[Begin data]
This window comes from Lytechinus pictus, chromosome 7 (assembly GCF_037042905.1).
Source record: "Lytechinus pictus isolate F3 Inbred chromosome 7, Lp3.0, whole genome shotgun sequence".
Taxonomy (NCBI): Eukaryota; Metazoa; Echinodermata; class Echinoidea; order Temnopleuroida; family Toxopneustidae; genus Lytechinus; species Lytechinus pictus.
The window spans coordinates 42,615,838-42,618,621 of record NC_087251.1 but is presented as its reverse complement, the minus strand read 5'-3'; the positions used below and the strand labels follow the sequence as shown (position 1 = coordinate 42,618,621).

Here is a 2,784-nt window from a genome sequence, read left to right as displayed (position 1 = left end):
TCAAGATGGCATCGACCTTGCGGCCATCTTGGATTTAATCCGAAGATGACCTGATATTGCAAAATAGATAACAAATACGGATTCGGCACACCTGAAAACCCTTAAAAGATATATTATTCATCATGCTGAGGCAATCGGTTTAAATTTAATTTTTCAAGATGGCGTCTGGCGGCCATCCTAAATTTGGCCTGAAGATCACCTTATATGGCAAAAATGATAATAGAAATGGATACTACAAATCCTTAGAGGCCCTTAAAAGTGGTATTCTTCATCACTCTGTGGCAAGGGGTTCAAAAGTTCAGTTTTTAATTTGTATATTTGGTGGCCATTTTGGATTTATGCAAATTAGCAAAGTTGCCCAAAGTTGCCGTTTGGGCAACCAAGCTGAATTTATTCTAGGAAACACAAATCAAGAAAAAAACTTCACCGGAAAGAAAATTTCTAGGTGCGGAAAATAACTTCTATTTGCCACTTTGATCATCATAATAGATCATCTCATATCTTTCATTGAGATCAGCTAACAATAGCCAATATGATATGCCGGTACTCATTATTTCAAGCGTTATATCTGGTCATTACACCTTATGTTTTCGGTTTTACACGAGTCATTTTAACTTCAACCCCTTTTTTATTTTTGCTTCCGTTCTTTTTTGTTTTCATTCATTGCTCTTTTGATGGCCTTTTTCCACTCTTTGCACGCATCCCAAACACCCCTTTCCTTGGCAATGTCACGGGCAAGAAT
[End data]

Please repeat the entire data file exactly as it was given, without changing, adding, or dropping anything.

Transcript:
This window comes from Lytechinus pictus, chromosome 7 (assembly GCF_037042905.1).
Source record: "Lytechinus pictus isolate F3 Inbred chromosome 7, Lp3.0, whole genome shotgun sequence".
Taxonomy (NCBI): Eukaryota; Metazoa; Echinodermata; class Echinoidea; order Temnopleuroida; family Toxopneustidae; genus Lytechinus; species Lytechinus pictus.
The window spans coordinates 42,615,838-42,618,621 of record NC_087251.1 but is presented as its reverse complement, the minus strand read 5'-3'; the positions used below and the strand labels follow the sequence as shown (position 1 = coordinate 42,618,621).

Here is a 2,784-nt window from a genome sequence, read left to right as displayed (position 1 = left end):
TCAAGATGGCATCGACCTTGCGGCCATCTTGGATTTAATCCGAAGATGACCTGATATTGCAAAATAGATAACAAATACGGATTCGGCACACCTGAAAACCCTTAAAAGATATATTATTCATCATGCTGAGGCAATCGGTTTAAATTTAATTTTTCAAGATGGCGTCTGGCGGCCATCCTAAATTTGGCCTGAAGATCACCTTATATGGCAAAAATGATAATAGAAATGGATACTACAAATCCTTAGAGGCCCTTAAAAGTGGTATTCTTCATCACTCTGTGGCAAGGGGTTCAAAAGTTCAGTTTTTAATTTGTATATTTGGTGGCCATTTTGGATTTATGCAAATTAGCAAAGTTGCCCAAAGTTGCCGTTTGGGCAACCAAGCTGAATTTATTCTAGGAAACACAAATCAAGAAAAAAACTTCACCGGAAAGAAAATTTCTAGGTGCGGAAAATAACTTCTATTTGCCACTTTGATCATCATAATAGATCATCTCATATCTTTCATTGAGATCAGCTAACAATAGCCAATATGATATGCCGGTACTCATTATTTCAAGCGTTATATCTGGTCATTACACCTTATGTTTTCGGTTTTACACGAGTCATTTTAACTTCAACCCCTTTTTTATTTTTGCTTCCGTTCTTTTTTGTTTTCATTCATTGCTCTTTTGATGGCCTTTTTCCACTCTTTGCACGCATCCCAAACACCCCTTTCCTTGGCAATGTCACGGGCAAGAAT